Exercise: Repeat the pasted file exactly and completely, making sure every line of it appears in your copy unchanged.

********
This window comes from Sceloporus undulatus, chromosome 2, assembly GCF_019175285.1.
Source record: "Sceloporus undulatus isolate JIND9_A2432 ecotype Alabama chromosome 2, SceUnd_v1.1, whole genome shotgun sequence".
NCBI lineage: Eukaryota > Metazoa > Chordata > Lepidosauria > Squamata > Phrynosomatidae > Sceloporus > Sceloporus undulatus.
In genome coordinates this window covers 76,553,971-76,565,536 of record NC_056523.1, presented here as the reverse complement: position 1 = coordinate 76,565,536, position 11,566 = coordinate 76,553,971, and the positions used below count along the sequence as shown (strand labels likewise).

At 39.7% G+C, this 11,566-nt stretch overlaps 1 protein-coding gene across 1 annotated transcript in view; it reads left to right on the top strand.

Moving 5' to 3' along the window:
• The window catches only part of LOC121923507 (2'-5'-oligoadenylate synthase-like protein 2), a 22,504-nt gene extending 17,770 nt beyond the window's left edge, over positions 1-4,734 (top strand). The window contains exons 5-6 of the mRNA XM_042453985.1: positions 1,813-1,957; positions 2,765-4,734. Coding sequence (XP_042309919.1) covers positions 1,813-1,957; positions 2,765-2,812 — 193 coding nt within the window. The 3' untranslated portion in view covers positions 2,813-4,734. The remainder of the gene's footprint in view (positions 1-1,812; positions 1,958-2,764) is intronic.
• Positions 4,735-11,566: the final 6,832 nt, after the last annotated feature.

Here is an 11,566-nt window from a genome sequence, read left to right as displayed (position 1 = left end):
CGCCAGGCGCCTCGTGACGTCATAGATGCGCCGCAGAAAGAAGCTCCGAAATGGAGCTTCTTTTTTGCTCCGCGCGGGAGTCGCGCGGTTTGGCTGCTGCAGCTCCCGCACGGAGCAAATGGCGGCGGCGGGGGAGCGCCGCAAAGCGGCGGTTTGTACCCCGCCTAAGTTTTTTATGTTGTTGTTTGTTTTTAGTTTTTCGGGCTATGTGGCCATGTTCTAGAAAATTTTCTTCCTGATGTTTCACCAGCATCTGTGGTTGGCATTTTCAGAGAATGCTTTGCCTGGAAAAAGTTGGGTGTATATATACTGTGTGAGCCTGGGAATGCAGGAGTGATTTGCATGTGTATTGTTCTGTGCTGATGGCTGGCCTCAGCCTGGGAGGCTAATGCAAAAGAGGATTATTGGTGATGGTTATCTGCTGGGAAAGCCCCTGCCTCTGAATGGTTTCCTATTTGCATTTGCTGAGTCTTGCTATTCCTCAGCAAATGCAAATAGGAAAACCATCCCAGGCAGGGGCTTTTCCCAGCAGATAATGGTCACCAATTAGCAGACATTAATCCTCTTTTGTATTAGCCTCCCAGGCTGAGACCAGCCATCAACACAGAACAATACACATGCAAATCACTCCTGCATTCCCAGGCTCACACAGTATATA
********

This window comes from Sceloporus undulatus, chromosome 2, assembly GCF_019175285.1.
Source record: "Sceloporus undulatus isolate JIND9_A2432 ecotype Alabama chromosome 2, SceUnd_v1.1, whole genome shotgun sequence".
NCBI lineage: Eukaryota > Metazoa > Chordata > Lepidosauria > Squamata > Phrynosomatidae > Sceloporus > Sceloporus undulatus.
In genome coordinates this window covers 76,553,971-76,565,536 of record NC_056523.1, presented here as the reverse complement: position 1 = coordinate 76,565,536, position 11,566 = coordinate 76,553,971, and the positions used below count along the sequence as shown (strand labels likewise).

At 39.7% G+C, this 11,566-nt stretch overlaps 1 protein-coding gene across 1 annotated transcript in view; it reads left to right on the top strand.

Moving 5' to 3' along the window:
• The window catches only part of LOC121923507 (2'-5'-oligoadenylate synthase-like protein 2), a 22,504-nt gene extending 17,770 nt beyond the window's left edge, over positions 1-4,734 (top strand). The window contains exons 5-6 of the mRNA XM_042453985.1: positions 1,813-1,957; positions 2,765-4,734. Coding sequence (XP_042309919.1) covers positions 1,813-1,957; positions 2,765-2,812 — 193 coding nt within the window. The 3' untranslated portion in view covers positions 2,813-4,734. The remainder of the gene's footprint in view (positions 1-1,812; positions 1,958-2,764) is intronic.
• Positions 4,735-11,566: the final 6,832 nt, after the last annotated feature.

Here is an 11,566-nt window from a genome sequence, read left to right as displayed (position 1 = left end):
CGCCAGGCGCCTCGTGACGTCATAGATGCGCCGCAGAAAGAAGCTCCGAAATGGAGCTTCTTTTTTGCTCCGCGCGGGAGTCGCGCGGTTTGGCTGCTGCAGCTCCCGCACGGAGCAAATGGCGGCGGCGGGGGAGCGCCGCAAAGCGGCGGTTTGTACCCCGCCTAAGTTTTTTATGTTGTTGTTTGTTTTTAGTTTTTCGGGCTATGTGGCCATGTTCTAGAAAATTTTCTTCCTGATGTTTCACCAGCATCTGTGGTTGGCATTTTCAGAGAATGCTTTGCCTGGAAAAAGTTGGGTGTATATATACTGTGTGAGCCTGGGAATGCAGGAGTGATTTGCATGTGTATTGTTCTGTGCTGATGGCTGGCCTCAGCCTGGGAGGCTAATGCAAAAGAGGATTATTGGTGATGGTTATCTGCTGGGAAAGCCCCTGCCTCTGAATGGTTTCCTATTTGCATTTGCTGAGTCTTGCTATTCCTCAGCAAATGCAAATAGGAAAACCATCCCAGGCAGGGGCTTTTCCCAGCAGATAATGGTCACCAATTAGCAGACATTAATCCTCTTTTGTATTAGCCTCCCAGGCTGAGACCAGCCATCAACACAGAACAATACACATGCAAATCACTCCTGCATTCCCAGGCTCACACAGTATATA